Risk factors for miscarriage among women attending an early pregnancy assessment unit (EPAU): a prospective cohort study

  • Indra San Lazaro CampilloEmail author
  • Sarah Meaney
  • Paul Corcoran
  • Niamh Spillane
  • Keelin O’Donoghue
Original Article



Miscarriage is the most common adverse outcome in early pregnancy; however, high proportion of miscarriages are classified as unexplained. In addition, pregnant women attending early pregnancy assessment units might be more vulnerable.


The purpose of this study was to explore the risk factors that might be associated with miscarriage among women attending an early pregnancy assessment unit (EPAU).


A prospective cohort study was undertaken. The study was conducted on women attending an EPAU at a large, tertiary hospital. A detailed lifestyle questionnaire was completed. In addition, data from validated psychometric scales were collected. Participants were followed up to determine pregnancy outcome. The relative risk was calculated to estimate the probability of having a miscarriage for all independent variables.


A total sample of 293 women were included in this study. Well-established risk factors for miscarriage were found in this group including advanced maternal age and high-risk pregnancy (i.e. threatened miscarriage and recurrent miscarriage). In addition, lack of emotional wellbeing did contribute to an increased risk of miscarriage. Conversely, presenting with nausea or low-medium energy levels early in pregnancy were associated with a decreased risk of miscarriage. Finally, our results did not find any association between stressful life events, general health and lifestyle factors in this group.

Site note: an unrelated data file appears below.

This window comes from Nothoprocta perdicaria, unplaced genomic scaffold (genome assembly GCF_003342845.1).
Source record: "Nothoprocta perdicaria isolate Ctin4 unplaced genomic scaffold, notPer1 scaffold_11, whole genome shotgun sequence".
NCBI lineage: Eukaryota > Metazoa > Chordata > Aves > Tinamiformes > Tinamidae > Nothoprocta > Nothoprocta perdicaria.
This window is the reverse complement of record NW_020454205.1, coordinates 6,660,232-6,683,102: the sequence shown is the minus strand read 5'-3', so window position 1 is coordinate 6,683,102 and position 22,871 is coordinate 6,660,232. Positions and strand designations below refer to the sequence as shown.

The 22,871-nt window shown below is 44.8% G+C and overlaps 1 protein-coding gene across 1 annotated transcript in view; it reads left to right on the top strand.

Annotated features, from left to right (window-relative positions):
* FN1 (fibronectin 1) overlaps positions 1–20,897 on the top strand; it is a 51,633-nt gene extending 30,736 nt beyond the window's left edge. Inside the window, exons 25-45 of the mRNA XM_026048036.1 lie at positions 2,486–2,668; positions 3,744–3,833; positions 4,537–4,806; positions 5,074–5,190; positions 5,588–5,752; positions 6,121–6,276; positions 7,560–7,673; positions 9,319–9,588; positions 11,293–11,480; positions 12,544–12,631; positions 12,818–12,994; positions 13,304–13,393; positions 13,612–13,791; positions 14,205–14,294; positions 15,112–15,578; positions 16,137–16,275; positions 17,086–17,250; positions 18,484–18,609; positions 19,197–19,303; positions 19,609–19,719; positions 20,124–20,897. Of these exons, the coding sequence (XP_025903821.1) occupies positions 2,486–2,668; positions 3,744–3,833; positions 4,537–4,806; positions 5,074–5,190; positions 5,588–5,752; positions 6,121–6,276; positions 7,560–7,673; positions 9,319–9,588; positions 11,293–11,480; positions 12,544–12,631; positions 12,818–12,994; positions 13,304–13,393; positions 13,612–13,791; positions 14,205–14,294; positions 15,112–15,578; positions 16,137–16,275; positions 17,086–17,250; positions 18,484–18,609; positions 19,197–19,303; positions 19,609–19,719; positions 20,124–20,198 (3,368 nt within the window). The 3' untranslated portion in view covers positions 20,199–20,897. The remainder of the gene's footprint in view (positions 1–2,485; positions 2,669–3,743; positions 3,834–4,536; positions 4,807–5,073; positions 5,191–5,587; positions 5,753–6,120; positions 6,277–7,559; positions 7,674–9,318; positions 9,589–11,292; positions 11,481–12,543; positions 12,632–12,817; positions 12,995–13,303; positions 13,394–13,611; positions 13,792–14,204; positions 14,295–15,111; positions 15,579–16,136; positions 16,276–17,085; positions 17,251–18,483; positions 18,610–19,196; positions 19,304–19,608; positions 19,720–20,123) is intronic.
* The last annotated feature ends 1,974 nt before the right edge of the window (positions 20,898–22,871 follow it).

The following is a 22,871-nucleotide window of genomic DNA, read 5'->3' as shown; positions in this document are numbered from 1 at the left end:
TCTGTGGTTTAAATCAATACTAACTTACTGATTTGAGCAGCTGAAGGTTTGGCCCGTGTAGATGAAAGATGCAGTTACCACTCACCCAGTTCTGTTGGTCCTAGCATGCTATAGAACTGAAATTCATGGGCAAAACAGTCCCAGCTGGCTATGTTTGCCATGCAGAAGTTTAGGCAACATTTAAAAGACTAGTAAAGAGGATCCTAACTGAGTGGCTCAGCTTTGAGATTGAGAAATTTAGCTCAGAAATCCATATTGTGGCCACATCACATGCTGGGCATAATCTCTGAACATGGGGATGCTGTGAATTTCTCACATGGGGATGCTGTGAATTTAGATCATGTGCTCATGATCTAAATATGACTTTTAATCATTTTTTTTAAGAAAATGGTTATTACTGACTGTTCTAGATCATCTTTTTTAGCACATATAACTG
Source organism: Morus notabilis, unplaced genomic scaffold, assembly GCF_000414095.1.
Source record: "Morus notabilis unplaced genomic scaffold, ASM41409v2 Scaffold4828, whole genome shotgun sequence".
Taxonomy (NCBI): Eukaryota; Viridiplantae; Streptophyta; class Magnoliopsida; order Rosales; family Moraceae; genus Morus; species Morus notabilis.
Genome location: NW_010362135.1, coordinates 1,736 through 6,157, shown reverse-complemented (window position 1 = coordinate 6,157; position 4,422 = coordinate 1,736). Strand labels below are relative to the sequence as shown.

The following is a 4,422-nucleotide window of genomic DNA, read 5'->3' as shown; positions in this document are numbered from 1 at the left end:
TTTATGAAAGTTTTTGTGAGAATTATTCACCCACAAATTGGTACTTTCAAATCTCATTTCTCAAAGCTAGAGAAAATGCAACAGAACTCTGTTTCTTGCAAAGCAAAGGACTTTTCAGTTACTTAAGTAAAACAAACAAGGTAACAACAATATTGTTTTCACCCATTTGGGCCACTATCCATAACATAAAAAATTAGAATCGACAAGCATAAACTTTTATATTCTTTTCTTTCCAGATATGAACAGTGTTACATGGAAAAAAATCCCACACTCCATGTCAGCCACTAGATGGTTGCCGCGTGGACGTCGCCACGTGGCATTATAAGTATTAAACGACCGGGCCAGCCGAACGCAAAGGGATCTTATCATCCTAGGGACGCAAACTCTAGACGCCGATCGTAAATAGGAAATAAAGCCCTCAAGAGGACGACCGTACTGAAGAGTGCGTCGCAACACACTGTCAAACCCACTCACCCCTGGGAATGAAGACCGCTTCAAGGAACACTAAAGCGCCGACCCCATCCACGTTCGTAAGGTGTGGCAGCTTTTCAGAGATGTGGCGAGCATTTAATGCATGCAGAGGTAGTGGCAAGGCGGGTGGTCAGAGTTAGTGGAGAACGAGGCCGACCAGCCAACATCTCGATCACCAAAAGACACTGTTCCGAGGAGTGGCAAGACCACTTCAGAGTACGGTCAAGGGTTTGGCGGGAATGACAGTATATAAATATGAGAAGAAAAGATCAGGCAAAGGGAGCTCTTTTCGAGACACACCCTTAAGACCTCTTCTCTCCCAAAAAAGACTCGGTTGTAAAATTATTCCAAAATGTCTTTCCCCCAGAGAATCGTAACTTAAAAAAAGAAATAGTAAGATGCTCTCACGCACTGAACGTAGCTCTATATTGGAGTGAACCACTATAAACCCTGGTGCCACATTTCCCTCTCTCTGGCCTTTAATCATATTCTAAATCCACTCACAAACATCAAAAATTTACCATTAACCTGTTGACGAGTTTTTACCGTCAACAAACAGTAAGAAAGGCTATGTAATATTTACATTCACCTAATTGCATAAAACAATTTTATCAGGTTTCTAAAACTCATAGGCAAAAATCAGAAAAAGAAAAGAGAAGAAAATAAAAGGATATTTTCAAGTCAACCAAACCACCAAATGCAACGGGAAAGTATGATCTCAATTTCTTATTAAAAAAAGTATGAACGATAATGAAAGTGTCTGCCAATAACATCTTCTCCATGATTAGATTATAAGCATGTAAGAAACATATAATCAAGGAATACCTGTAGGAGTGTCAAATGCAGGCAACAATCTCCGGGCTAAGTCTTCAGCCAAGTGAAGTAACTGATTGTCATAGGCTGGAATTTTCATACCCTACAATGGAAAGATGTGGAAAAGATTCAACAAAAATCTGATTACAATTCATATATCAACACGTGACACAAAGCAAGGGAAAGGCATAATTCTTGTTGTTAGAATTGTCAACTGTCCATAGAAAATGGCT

Our findings indicated that maternal, psychological and obstetric factors may have an influence on miscarriage among women attending an EPAU. The insight of a relationship between emotional wellbeing and miscarriage opens a window for prevention in this area.


Early pregnancy assessment unit Emotional wellbeing Miscarriage Perceived stress Pregnancy history 



We are grateful to the women for participating in the study and giving of their time freely.


This research did not receive any specific grant from funding agencies in the public, commercial or not-for-profit sectors.

Compliance with ethical standards

Conflict of interest

The authors declare that they have no competing interests.

Supplementary material

11845_2018_1955_MOESM1_ESM.docx (43 kb)
ESM 1 (DOCX 42 kb)


  1. 1.
    Royal College of Physicians of Ireland (2010) Ultrasound diagnosis of early pregnancy miscarriage. RCPI, Republic of IrelandGoogle Scholar
  2. 2.
    Royal College of Physicians of Ireland (2017) The management of second trimester miscarriage. RCPI, Republic of IrelandGoogle Scholar
  3. 3.
    Macklon NS, Geraedts JPM, Fauser BCJM (2002) Conception to ongoing pregnancy: the ‘black box’ of early pregnancy loss. Hum Reprod Update 8(4):333–343CrossRefGoogle Scholar
  4. 4.
    Zinaman MJ, Clegg ED, Brown CC, O’Connor J, Selevan SG (1996) Estimates of human fertility and pregnancy loss. Fertil Steril 65(3):503–509CrossRefGoogle Scholar
  5. 5.
    Morris A, Meaney S, Spillane N, O'donoghue K (2015) 611: the postnatal morbidity associated with second-trimester miscarriage. Am J Obstet Gynecol 212(1):S303–S304 -65CrossRefGoogle Scholar
  6. 6.
    Royal College of Obstetricians and Gynaecologists. The investigation and treatment of couples with recurrent first-trimester and second-trimester miscarriage. No 17, Green-top Guideline. Royal College of Obstetricians and Gynaecologists; 2011Google Scholar
  7. 7.
    Zhang T, Sun Y, Chen Z, Li T (2018) Traditional and molecular chromosomal abnormality analysis of products of conception in spontaneous and recurrent miscarriage. BJOG 125(4):414–420CrossRefGoogle Scholar
  8. 8.
    Zhou H, Liu YP, Liu L, Zhang M, Chen XZ, Qi YL (2016) Maternal pre-pregnancy risk factors for miscarriage from a prevention perspective: a cohort study in China. Eur J Obstet Gyn R B 206:57–63CrossRefGoogle Scholar
  9. 9.